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Fig. 17.14. Comparison of the carbon CKVV Auger spectrum of solid CM with the self-convolution of the photoelectron spectrum after subtraction of a smoothing curve from the original Auger spectrum shown in the inset. The central curve is obtained from the self-convolution of the photoelectron spectrum after also subtracting a smooth curve and shifting the whole spectrum to higher energies by 1.6 eV. This energy shift is identified with the Hubbard U interaction energy [17.9,10].

Fig. 17.14. In this Auger process, the valence (V) electron emitted from the surface into the electron collector and the valence electron (V) dropping down to the carbon K hole level are both excited by the incident photon [17.9]. Analysis of the KW Auger lineshape indicates a similar electron correlation energy for C60, benzene, and graphite [17.76]. By studying the Auger and photoemission spectra on the same sample, analysis of the KW Auger spectrum in Fig. 17.14 shows that the spectrum must be shifted by an energy U = 1.6 ± 1 eV to match the self-convolution of the photoelectron spectra (labeled PES®PES in Fig. 17.14), thereby giving the density of valence states for the two valence electrons (V) of the Auger KW process. These two valence electrons are excited when an electron in the K shell is ionized by the incident x-ray. This interpretation of the KW Auger spectrum thus shows that the Coulomb repulsion energy U is much larger than the bandwidth of either the valence or conduction bands [17.9]. It should be noted that the nearest neighbor correlation energy V has also been determined (V = 0.3 eV) by the AES technique [17.78,79],

17.4. Scanning Tunneung Microscopy

Scanning tunneling microscopy has provided an excellent technique for studying the epitaxial growth of C60 films on various substrates and for identifying the surface crystal structures, crystalline domain sizes, and the common defect structures that occur in epitaxial fullerene films [17.2]. It is found that STM is an especially powerful technique for studying the interaction between fullerene molecules and surfaces and between fullerene molecules adsorbed on various substrates, as is discussed in §17.4.1 and more extensively in §17.9. Also of importance is the use of STM to identify the crystal structure of nanometer dimension crystallites prepared from higher-mass fullerenes (§17.9.5). The STM tip has also been used to manipulate individual C60 molecules on the surface. The imaging of individual carbon atoms on the CM molecules using STM has been difficult to achieve because of the rotational degrees of freedom of fullerenes near 300 K, although images showing internal structure have been obtained (see §17.9). It has also been found that the addition of C60 to an STM tip increases the resolution of the STM instrument [17.80], as is further discussed in §20.5.2.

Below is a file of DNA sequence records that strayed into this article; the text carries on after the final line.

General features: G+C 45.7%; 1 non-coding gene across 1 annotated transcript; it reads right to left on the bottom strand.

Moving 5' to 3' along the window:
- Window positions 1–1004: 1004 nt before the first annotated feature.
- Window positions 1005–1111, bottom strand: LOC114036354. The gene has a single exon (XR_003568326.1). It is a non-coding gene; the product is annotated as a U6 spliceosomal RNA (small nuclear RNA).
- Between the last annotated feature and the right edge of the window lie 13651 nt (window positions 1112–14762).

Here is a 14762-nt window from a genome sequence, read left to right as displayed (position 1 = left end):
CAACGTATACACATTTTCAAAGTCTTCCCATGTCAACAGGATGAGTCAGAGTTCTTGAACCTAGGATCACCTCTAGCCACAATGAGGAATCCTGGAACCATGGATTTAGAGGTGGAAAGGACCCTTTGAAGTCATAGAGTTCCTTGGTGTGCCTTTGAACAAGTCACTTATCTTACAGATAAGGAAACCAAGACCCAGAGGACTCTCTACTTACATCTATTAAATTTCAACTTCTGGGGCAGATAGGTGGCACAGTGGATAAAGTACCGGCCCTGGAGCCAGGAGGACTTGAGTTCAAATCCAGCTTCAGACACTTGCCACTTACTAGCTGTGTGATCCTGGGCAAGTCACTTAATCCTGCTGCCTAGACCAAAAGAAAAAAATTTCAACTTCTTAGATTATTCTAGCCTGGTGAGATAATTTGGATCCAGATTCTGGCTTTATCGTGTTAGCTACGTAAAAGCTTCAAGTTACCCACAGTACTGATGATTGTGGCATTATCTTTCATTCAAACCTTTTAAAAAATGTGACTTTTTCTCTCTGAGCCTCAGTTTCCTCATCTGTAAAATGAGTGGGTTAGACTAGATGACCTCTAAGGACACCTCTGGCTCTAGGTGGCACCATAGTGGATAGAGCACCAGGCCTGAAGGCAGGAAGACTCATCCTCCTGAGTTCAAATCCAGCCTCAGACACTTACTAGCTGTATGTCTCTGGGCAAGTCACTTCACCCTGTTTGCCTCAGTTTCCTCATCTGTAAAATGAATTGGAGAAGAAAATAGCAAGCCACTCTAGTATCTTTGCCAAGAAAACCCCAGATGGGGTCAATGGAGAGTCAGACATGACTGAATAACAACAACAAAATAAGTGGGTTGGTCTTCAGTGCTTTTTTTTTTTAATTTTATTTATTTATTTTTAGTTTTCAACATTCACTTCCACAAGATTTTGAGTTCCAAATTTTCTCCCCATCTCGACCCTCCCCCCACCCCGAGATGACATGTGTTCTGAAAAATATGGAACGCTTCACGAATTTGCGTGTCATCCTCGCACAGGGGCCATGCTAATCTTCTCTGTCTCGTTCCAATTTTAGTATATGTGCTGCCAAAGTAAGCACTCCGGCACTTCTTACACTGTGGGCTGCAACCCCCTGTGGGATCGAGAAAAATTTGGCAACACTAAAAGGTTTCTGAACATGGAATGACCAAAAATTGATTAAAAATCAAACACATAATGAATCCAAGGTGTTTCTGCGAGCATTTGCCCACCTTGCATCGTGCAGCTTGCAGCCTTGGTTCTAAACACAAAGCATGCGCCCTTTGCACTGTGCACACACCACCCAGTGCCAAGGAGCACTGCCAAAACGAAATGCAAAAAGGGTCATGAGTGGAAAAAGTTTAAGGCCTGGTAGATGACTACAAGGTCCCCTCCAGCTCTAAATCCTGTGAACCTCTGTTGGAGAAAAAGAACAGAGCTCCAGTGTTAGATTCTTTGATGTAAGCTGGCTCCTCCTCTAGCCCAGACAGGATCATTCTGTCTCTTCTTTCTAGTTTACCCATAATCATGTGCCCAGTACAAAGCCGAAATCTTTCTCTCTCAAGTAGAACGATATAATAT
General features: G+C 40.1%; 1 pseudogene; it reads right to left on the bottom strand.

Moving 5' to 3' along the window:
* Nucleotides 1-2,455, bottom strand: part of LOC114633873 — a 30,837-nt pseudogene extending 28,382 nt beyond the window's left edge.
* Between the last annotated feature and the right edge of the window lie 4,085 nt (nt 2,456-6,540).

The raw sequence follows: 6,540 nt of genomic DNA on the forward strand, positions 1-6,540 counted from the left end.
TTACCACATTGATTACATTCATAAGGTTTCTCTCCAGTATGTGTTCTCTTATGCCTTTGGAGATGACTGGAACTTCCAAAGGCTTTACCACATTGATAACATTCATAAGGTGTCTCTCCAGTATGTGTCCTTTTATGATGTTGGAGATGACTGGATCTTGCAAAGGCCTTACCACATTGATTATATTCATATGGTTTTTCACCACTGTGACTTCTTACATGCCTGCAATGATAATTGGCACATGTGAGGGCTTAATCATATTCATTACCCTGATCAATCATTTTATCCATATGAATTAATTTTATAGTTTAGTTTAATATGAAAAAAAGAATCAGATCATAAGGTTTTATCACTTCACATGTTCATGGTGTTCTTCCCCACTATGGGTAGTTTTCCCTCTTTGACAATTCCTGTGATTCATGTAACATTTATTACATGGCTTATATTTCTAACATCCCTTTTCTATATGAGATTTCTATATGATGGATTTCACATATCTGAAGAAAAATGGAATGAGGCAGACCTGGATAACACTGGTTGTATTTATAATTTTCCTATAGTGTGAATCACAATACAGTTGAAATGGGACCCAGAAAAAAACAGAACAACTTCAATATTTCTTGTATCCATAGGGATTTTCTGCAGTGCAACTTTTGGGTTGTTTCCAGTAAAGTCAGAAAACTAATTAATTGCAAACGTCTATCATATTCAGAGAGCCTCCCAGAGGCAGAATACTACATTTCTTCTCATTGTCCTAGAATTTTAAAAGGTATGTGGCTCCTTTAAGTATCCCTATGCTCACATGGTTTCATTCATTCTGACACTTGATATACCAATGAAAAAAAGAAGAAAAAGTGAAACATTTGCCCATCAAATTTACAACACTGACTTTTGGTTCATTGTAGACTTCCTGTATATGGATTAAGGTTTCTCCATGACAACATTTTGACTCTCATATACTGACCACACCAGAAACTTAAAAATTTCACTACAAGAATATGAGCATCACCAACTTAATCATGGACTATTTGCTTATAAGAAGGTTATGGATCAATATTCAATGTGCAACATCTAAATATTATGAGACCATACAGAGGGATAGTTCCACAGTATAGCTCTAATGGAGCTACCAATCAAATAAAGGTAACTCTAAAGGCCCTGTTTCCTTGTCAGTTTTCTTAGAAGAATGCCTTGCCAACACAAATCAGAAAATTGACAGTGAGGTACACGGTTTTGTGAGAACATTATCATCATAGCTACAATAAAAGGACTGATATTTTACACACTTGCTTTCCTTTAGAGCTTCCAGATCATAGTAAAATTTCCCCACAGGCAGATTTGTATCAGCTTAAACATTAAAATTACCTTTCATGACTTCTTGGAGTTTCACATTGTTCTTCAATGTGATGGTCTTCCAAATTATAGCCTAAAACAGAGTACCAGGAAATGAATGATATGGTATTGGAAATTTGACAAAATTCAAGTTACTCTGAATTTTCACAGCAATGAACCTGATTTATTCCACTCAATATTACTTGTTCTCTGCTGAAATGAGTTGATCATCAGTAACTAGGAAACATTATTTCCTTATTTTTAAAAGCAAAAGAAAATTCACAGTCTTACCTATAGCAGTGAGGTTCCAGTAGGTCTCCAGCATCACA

An STM tip has also been used for electron beam irradiation of a C60 surface to stimulate the polymerization of C60 [17.81]. The same STM tip operating at a lower voltage was used to probe the polymerized material (see §7.5.2) and to write fine lines on a fullerene surface. In addition, STM has been used to carry out tunneling experiments on K3C60 and Rb3C60 to measure the temperature dependence of the superconducting energy gap [17.82,83], and these results are summarized in §15.4. The STM technique has also been used extensively to study the structure of carbon nanotubes (see §19.6.1) [17.84,85],

17.4.1. STM Studies of the Fullerene-Surface Interaction

Scanning tunneling microscopy provides an excellent tool for studying the interaction between fullerenes and surfaces and has been used extensively for such studies (see §17.9). The STM results show that C60 interacts strongly with metal surfaces, such as A1 [17.75], Cu (111) [17.86], Ag (111) [17.87], Au (111) [17.88], Au (001) and Au (100) [17.89], and weakly with oxide surfaces [17.72,90-93]. The interaction with these metal surfaces is much stronger than the C60-C60 interaction, but the opposite applies to these oxide surfaces. Although a range of values are given in the literature for the binding energies of C60 to specific surfaces, the values given in

Table 17.2

Desorption energy and desorption temperature for Cm from various substrates.

Table 17.2

Desorption energy and desorption temperature for Cm from various substrates.

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